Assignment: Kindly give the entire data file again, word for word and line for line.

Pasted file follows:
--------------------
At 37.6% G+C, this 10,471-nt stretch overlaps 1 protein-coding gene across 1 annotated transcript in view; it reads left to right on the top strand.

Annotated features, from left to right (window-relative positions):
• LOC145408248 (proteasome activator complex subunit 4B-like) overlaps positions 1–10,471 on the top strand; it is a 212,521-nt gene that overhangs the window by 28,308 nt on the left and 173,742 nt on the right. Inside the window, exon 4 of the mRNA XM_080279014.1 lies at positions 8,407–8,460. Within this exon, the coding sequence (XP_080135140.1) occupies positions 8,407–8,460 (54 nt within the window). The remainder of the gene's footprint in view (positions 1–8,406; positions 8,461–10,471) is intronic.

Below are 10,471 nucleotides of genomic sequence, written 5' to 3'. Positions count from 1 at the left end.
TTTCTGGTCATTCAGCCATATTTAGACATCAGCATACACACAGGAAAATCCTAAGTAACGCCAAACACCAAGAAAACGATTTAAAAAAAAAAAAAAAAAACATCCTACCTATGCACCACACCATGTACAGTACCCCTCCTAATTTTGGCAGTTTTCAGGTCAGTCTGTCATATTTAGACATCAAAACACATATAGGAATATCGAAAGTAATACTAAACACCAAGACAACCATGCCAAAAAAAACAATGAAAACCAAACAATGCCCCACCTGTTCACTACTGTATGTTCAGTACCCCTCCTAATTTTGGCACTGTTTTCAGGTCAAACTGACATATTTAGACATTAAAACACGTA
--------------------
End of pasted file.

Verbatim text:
At 37.6% G+C, this 10,471-nt stretch overlaps 1 protein-coding gene across 1 annotated transcript in view; it reads left to right on the top strand.

Annotated features, from left to right (window-relative positions):
• LOC145408248 (proteasome activator complex subunit 4B-like) overlaps positions 1–10,471 on the top strand; it is a 212,521-nt gene that overhangs the window by 28,308 nt on the left and 173,742 nt on the right. Inside the window, exon 4 of the mRNA XM_080279014.1 lies at positions 8,407–8,460. Within this exon, the coding sequence (XP_080135140.1) occupies positions 8,407–8,460 (54 nt within the window). The remainder of the gene's footprint in view (positions 1–8,406; positions 8,461–10,471) is intronic.

Below are 10,471 nucleotides of genomic sequence, written 5' to 3'. Positions count from 1 at the left end.
TTTCTGGTCATTCAGCCATATTTAGACATCAGCATACACACAGGAAAATCCTAAGTAACGCCAAACACCAAGAAAACGATTTAAAAAAAAAAAAAAAAAACATCCTACCTATGCACCACACCATGTACAGTACCCCTCCTAATTTTGGCAGTTTTCAGGTCAGTCTGTCATATTTAGACATCAAAACACATATAGGAATATCGAAAGTAATACTAAACACCAAGACAACCATGCCAAAAAAAACAATGAAAACCAAACAATGCCCCACCTGTTCACTACTGTATGTTCAGTACCCCTCCTAATTTTGGCACTGTTTTCAGGTCAAACTGACATATTTAGACATTAAAACACGTA